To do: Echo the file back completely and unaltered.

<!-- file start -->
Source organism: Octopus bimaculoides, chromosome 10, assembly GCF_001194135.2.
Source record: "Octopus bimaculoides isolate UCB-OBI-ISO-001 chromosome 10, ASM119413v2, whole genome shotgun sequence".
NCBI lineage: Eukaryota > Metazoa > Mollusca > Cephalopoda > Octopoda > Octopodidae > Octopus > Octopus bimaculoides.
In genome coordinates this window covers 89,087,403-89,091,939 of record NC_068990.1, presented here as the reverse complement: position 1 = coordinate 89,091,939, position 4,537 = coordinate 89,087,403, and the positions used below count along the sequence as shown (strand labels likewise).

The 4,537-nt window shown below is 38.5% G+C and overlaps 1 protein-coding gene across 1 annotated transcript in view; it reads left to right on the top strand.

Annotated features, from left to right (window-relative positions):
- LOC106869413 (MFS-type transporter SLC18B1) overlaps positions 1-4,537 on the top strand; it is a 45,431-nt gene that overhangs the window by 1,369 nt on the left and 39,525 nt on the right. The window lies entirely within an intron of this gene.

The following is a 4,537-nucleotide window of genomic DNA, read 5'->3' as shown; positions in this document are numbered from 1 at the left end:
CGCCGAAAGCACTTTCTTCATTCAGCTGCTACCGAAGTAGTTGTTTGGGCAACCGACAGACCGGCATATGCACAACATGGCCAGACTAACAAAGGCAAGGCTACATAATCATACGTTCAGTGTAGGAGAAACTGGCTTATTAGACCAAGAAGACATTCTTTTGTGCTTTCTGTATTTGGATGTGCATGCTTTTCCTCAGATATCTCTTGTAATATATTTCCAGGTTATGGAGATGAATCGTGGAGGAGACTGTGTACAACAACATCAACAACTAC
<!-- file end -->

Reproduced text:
Source organism: Octopus bimaculoides, chromosome 10, assembly GCF_001194135.2.
Source record: "Octopus bimaculoides isolate UCB-OBI-ISO-001 chromosome 10, ASM119413v2, whole genome shotgun sequence".
NCBI lineage: Eukaryota > Metazoa > Mollusca > Cephalopoda > Octopoda > Octopodidae > Octopus > Octopus bimaculoides.
In genome coordinates this window covers 89,087,403-89,091,939 of record NC_068990.1, presented here as the reverse complement: position 1 = coordinate 89,091,939, position 4,537 = coordinate 89,087,403, and the positions used below count along the sequence as shown (strand labels likewise).

The 4,537-nt window shown below is 38.5% G+C and overlaps 1 protein-coding gene across 1 annotated transcript in view; it reads left to right on the top strand.

Annotated features, from left to right (window-relative positions):
- LOC106869413 (MFS-type transporter SLC18B1) overlaps positions 1-4,537 on the top strand; it is a 45,431-nt gene that overhangs the window by 1,369 nt on the left and 39,525 nt on the right. The window lies entirely within an intron of this gene.

The following is a 4,537-nucleotide window of genomic DNA, read 5'->3' as shown; positions in this document are numbered from 1 at the left end:
CGCCGAAAGCACTTTCTTCATTCAGCTGCTACCGAAGTAGTTGTTTGGGCAACCGACAGACCGGCATATGCACAACATGGCCAGACTAACAAAGGCAAGGCTACATAATCATACGTTCAGTGTAGGAGAAACTGGCTTATTAGACCAAGAAGACATTCTTTTGTGCTTTCTGTATTTGGATGTGCATGCTTTTCCTCAGATATCTCTTGTAATATATTTCCAGGTTATGGAGATGAATCGTGGAGGAGACTGTGTACAACAACATCAACAACTAC